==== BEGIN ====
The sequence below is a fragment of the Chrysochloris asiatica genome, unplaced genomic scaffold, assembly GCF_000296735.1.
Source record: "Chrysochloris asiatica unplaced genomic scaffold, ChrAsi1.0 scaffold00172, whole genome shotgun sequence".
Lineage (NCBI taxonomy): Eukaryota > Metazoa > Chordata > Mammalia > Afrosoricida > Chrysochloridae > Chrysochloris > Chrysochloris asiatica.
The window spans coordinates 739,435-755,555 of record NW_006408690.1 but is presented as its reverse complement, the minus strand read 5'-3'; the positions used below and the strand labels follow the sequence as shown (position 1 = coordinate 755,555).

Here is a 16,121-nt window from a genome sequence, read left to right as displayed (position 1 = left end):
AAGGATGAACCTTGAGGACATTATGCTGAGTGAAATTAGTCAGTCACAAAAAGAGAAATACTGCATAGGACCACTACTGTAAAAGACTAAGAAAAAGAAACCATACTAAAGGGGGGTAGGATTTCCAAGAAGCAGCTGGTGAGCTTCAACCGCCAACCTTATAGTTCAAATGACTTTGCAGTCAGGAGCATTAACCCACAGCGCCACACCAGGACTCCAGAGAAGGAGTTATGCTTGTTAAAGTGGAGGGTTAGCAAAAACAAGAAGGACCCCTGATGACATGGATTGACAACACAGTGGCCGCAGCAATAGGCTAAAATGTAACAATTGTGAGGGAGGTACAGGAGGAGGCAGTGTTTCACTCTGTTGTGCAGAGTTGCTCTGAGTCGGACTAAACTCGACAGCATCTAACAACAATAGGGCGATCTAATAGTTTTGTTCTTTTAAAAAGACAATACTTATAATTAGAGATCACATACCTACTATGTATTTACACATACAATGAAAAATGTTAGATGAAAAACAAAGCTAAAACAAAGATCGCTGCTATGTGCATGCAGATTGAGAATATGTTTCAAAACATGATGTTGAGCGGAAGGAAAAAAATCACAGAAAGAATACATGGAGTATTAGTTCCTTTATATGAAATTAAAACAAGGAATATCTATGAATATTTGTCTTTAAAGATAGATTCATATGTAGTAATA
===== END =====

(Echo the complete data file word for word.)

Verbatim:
The sequence below is a fragment of the Chrysochloris asiatica genome, unplaced genomic scaffold, assembly GCF_000296735.1.
Source record: "Chrysochloris asiatica unplaced genomic scaffold, ChrAsi1.0 scaffold00172, whole genome shotgun sequence".
Lineage (NCBI taxonomy): Eukaryota > Metazoa > Chordata > Mammalia > Afrosoricida > Chrysochloridae > Chrysochloris > Chrysochloris asiatica.
The window spans coordinates 739,435-755,555 of record NW_006408690.1 but is presented as its reverse complement, the minus strand read 5'-3'; the positions used below and the strand labels follow the sequence as shown (position 1 = coordinate 755,555).

Here is a 16,121-nt window from a genome sequence, read left to right as displayed (position 1 = left end):
AAGGATGAACCTTGAGGACATTATGCTGAGTGAAATTAGTCAGTCACAAAAAGAGAAATACTGCATAGGACCACTACTGTAAAAGACTAAGAAAAAGAAACCATACTAAAGGGGGGTAGGATTTCCAAGAAGCAGCTGGTGAGCTTCAACCGCCAACCTTATAGTTCAAATGACTTTGCAGTCAGGAGCATTAACCCACAGCGCCACACCAGGACTCCAGAGAAGGAGTTATGCTTGTTAAAGTGGAGGGTTAGCAAAAACAAGAAGGACCCCTGATGACATGGATTGACAACACAGTGGCCGCAGCAATAGGCTAAAATGTAACAATTGTGAGGGAGGTACAGGAGGAGGCAGTGTTTCACTCTGTTGTGCAGAGTTGCTCTGAGTCGGACTAAACTCGACAGCATCTAACAACAATAGGGCGATCTAATAGTTTTGTTCTTTTAAAAAGACAATACTTATAATTAGAGATCACATACCTACTATGTATTTACACATACAATGAAAAATGTTAGATGAAAAACAAAGCTAAAACAAAGATCGCTGCTATGTGCATGCAGATTGAGAATATGTTTCAAAACATGATGTTGAGCGGAAGGAAAAAAATCACAGAAAGAATACATGGAGTATTAGTTCCTTTATATGAAATTAAAACAAGGAATATCTATGAATATTTGTCTTTAAAGATAGATTCATATGTAGTAATA